Some residents have questioned the process since the Greater Vernon Advisory Committee initiated stage one water restrictions.
There have been some suggestions that the restrictions aren’t necessary or that the regional district acted arbitrarily and didn’t involve elected officials.
However, that isn’t the case.
“Staff are responding to the drought response plan we have in place,” said Juliette Cunningham, GVAC chairperson.
That plan first originated in 2010 when a drought response team was established. It was compromised of 26 individuals from throughout the community, including the hospitality sector, landscapers, farmers, government agencies and rank-and-file residents.
Through the committee’s hard work, a plan was developed that would not only provide consistency but establish a clear trigger mechanism for implementation based on reservoir levels, snowpack, precipitation trends, economic activity and population growth.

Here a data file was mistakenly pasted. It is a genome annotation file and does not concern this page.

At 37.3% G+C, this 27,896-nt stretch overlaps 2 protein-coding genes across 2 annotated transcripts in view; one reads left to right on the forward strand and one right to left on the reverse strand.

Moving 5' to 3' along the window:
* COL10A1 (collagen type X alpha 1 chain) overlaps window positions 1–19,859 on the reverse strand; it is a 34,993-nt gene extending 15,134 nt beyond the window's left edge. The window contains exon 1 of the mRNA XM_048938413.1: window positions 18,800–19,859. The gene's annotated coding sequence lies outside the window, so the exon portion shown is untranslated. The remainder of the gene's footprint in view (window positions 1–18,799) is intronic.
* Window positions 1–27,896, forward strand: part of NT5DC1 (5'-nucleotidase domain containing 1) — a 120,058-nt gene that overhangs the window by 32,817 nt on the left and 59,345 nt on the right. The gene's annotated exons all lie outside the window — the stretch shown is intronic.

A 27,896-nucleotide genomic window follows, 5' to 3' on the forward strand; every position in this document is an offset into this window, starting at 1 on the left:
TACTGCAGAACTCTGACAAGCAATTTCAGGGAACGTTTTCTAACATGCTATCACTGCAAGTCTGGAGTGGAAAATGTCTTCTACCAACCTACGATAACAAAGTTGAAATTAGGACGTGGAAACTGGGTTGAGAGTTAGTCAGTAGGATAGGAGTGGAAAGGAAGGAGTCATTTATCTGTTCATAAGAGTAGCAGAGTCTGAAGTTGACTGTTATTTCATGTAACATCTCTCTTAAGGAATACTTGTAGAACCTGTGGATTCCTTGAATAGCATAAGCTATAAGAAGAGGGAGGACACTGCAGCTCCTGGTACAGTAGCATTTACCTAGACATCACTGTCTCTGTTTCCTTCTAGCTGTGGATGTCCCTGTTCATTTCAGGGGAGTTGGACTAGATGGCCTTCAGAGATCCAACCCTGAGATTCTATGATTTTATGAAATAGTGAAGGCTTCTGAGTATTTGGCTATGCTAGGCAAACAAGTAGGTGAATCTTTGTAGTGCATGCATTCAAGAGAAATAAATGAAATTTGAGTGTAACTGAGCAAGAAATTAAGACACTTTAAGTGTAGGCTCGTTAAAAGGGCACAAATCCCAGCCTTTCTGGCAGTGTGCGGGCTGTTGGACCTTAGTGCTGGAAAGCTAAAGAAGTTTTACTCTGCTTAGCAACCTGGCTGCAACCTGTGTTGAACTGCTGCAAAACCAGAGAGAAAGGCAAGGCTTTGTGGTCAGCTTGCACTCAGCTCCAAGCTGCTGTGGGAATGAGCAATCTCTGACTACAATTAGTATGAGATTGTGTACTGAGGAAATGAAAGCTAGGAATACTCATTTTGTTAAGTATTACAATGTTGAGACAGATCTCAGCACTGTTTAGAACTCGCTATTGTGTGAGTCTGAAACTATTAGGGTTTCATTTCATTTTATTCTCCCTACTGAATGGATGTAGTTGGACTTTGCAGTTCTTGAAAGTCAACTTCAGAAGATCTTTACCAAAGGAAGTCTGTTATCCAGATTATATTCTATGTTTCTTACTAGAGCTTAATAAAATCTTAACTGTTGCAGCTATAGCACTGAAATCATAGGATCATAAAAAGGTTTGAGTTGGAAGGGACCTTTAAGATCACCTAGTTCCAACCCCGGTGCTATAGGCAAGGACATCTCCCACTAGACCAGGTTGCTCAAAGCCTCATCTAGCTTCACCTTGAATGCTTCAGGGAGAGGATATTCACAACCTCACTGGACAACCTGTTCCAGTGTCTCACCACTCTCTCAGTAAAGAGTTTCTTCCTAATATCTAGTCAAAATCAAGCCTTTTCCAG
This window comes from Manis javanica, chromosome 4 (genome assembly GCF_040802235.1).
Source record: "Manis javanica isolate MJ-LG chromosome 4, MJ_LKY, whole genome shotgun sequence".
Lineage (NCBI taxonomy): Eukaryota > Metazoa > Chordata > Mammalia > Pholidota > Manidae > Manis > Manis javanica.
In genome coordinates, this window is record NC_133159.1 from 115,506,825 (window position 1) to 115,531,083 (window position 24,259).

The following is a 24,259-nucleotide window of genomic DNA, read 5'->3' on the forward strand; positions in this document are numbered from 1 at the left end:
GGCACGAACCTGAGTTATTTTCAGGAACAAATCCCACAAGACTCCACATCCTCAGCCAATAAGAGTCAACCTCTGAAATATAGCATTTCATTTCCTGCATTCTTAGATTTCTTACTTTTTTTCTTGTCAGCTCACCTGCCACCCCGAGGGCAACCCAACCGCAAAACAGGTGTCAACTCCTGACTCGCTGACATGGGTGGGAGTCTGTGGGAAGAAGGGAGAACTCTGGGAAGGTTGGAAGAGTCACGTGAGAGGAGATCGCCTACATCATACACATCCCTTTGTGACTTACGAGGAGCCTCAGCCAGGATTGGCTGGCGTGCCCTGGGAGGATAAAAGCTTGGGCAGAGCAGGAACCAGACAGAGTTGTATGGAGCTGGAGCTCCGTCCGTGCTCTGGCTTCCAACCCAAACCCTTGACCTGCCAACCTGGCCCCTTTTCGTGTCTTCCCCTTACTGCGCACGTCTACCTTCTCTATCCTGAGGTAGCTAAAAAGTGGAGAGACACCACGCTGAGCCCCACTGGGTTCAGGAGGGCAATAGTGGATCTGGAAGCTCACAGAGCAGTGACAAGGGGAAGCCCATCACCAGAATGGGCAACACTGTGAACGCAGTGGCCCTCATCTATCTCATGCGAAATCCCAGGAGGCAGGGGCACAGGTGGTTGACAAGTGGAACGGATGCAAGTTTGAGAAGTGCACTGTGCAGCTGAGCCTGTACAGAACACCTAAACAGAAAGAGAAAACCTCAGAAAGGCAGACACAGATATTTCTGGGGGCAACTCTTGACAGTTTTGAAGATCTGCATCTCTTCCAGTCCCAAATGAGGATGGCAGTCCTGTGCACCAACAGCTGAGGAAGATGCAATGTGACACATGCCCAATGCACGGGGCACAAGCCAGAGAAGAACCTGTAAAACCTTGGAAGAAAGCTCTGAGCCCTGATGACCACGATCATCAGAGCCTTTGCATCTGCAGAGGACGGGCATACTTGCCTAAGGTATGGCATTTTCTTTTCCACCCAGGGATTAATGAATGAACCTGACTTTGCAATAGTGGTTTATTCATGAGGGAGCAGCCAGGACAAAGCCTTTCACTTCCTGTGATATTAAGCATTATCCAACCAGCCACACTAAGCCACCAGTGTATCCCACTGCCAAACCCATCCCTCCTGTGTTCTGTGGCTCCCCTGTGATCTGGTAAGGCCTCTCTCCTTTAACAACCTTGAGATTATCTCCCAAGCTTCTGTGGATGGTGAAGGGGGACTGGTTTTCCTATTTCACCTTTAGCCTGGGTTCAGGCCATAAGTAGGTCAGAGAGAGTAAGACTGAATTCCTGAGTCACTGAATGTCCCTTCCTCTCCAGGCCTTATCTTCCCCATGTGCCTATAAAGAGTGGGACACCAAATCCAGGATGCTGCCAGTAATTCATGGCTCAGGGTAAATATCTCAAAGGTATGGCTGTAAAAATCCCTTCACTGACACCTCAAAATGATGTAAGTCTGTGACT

Beyond the stakeholders on the committee, the drought management plan went beyond the public for extensive consultation prior to being adopted by GVAC.
Given what appears to be a growing trend of reduced snowpack and warm springs, the concept of a drought management plan makes sense as every drop of water counts heading into the fall and the new year.
Yes there are concerns about GVAC’s handling of the master water plan and the failed $70 million referendum, but those are completely unrelated issues to handling water supply during a long, dry summer.
There should be absolutely no surprises when it comes to water restrictions.